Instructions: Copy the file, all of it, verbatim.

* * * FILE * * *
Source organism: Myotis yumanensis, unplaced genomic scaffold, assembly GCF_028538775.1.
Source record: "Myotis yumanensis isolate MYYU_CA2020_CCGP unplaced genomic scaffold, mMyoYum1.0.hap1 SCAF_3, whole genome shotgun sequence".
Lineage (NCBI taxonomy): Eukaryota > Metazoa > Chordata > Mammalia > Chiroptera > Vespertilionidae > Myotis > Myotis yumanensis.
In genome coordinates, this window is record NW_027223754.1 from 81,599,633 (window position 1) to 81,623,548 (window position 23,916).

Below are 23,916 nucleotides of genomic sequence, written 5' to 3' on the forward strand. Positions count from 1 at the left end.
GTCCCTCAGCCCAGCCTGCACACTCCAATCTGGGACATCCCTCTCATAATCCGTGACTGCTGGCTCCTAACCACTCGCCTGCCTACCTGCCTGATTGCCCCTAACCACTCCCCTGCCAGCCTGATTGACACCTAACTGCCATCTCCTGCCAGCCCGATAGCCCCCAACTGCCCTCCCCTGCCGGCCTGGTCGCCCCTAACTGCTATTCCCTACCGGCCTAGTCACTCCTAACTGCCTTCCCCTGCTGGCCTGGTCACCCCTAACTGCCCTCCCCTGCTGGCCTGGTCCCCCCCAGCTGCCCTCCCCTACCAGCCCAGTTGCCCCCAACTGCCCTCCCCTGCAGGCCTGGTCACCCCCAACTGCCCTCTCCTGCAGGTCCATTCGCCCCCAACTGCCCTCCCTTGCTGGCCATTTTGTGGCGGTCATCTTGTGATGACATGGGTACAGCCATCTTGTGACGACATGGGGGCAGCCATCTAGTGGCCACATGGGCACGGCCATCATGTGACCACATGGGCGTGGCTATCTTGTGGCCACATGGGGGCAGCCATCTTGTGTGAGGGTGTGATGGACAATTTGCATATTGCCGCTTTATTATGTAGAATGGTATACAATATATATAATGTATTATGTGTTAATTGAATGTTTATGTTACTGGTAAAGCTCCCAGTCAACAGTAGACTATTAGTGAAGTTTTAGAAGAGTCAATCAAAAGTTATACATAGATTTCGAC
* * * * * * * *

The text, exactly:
Source organism: Myotis yumanensis, unplaced genomic scaffold, assembly GCF_028538775.1.
Source record: "Myotis yumanensis isolate MYYU_CA2020_CCGP unplaced genomic scaffold, mMyoYum1.0.hap1 SCAF_3, whole genome shotgun sequence".
Lineage (NCBI taxonomy): Eukaryota > Metazoa > Chordata > Mammalia > Chiroptera > Vespertilionidae > Myotis > Myotis yumanensis.
In genome coordinates, this window is record NW_027223754.1 from 81,599,633 (window position 1) to 81,623,548 (window position 23,916).

Below are 23,916 nucleotides of genomic sequence, written 5' to 3' on the forward strand. Positions count from 1 at the left end.
GTCCCTCAGCCCAGCCTGCACACTCCAATCTGGGACATCCCTCTCATAATCCGTGACTGCTGGCTCCTAACCACTCGCCTGCCTACCTGCCTGATTGCCCCTAACCACTCCCCTGCCAGCCTGATTGACACCTAACTGCCATCTCCTGCCAGCCCGATAGCCCCCAACTGCCCTCCCCTGCCGGCCTGGTCGCCCCTAACTGCTATTCCCTACCGGCCTAGTCACTCCTAACTGCCTTCCCCTGCTGGCCTGGTCACCCCTAACTGCCCTCCCCTGCTGGCCTGGTCCCCCCCAGCTGCCCTCCCCTACCAGCCCAGTTGCCCCCAACTGCCCTCCCCTGCAGGCCTGGTCACCCCCAACTGCCCTCTCCTGCAGGTCCATTCGCCCCCAACTGCCCTCCCTTGCTGGCCATTTTGTGGCGGTCATCTTGTGATGACATGGGTACAGCCATCTTGTGACGACATGGGGGCAGCCATCTAGTGGCCACATGGGCACGGCCATCATGTGACCACATGGGCGTGGCTATCTTGTGGCCACATGGGGGCAGCCATCTTGTGTGAGGGTGTGATGGACAATTTGCATATTGCCGCTTTATTATGTAGAATGGTATACAATATATATAATGTATTATGTGTTAATTGAATGTTTATGTTACTGGTAAAGCTCCCAGTCAACAGTAGACTATTAGTGAAGTTTTAGAAGAGTCAATCAAAAGTTATACATAGATTTCGAC